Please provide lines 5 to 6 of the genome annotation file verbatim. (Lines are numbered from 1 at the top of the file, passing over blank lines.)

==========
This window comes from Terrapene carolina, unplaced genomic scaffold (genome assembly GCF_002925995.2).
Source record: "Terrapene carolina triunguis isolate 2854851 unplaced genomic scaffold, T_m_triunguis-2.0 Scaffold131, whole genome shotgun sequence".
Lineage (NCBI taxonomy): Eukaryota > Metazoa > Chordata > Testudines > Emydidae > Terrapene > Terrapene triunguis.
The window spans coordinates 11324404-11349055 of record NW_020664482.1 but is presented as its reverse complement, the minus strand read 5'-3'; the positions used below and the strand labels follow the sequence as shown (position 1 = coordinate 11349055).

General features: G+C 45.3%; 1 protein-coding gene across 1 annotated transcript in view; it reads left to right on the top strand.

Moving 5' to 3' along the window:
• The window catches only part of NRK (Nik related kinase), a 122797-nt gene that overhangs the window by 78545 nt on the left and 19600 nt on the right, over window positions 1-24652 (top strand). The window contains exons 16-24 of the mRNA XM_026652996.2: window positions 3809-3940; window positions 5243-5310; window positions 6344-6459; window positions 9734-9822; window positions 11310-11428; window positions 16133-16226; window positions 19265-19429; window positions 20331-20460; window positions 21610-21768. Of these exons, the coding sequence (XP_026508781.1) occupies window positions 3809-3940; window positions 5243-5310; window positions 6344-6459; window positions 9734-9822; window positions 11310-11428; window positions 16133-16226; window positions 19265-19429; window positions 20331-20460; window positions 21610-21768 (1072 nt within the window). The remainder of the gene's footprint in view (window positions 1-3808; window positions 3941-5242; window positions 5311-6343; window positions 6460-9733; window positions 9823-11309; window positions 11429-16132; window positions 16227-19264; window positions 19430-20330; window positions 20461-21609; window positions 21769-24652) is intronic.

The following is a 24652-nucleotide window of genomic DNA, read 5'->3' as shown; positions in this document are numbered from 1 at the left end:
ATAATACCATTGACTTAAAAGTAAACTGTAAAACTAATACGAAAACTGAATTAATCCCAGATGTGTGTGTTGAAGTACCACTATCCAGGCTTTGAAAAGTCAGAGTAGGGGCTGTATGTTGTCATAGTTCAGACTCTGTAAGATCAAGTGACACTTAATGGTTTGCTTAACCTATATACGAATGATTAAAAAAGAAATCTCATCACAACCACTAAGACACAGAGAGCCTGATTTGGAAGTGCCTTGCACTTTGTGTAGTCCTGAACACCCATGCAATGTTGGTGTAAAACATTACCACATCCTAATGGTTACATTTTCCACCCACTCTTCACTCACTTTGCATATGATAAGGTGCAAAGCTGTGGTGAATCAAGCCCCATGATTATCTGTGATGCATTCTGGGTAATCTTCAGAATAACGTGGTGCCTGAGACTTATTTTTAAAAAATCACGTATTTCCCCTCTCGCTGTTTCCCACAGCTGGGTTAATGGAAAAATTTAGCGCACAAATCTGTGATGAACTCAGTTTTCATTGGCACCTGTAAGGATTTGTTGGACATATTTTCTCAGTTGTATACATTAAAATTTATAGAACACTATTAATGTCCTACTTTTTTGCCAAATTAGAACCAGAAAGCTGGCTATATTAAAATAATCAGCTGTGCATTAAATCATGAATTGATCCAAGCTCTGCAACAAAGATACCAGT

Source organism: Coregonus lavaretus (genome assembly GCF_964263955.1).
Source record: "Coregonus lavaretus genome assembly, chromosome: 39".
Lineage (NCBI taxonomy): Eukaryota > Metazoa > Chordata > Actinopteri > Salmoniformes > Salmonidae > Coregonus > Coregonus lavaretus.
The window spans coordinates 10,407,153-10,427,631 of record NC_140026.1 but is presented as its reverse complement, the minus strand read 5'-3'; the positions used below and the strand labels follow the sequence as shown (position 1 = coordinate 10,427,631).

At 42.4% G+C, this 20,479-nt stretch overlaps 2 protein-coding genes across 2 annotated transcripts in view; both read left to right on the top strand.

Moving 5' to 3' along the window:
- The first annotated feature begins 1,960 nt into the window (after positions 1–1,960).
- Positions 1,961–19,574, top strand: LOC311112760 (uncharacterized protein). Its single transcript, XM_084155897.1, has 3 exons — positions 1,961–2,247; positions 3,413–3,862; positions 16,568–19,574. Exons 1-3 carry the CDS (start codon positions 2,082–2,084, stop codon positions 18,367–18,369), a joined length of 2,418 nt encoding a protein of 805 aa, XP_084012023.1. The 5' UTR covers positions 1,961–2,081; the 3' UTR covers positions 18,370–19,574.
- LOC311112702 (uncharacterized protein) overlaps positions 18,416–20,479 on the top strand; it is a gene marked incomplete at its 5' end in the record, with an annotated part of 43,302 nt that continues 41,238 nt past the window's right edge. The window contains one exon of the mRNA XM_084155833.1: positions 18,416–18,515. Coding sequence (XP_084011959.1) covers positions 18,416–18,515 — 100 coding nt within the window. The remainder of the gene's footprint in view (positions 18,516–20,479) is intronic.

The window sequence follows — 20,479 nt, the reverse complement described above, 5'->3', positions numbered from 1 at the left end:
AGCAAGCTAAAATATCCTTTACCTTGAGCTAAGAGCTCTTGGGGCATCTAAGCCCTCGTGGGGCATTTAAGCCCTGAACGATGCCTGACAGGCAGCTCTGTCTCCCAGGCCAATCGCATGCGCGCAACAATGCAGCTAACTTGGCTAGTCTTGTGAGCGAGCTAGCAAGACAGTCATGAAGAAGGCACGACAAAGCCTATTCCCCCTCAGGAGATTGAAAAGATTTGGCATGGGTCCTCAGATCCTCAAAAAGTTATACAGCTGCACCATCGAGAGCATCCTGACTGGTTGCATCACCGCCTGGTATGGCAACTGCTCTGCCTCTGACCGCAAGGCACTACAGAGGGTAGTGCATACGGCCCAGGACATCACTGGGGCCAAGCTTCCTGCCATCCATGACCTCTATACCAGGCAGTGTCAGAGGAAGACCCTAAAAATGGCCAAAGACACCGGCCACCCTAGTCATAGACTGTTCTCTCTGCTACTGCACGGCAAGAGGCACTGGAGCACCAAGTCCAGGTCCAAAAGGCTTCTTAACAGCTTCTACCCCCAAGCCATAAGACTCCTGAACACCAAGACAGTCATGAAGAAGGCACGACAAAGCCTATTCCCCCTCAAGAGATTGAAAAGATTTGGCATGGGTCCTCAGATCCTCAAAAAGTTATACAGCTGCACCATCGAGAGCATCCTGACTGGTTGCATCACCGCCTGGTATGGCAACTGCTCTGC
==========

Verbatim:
General features: G+C 45.3%; 1 protein-coding gene across 1 annotated transcript in view; it reads left to right on the top strand.

Moving 5' to 3' along the window: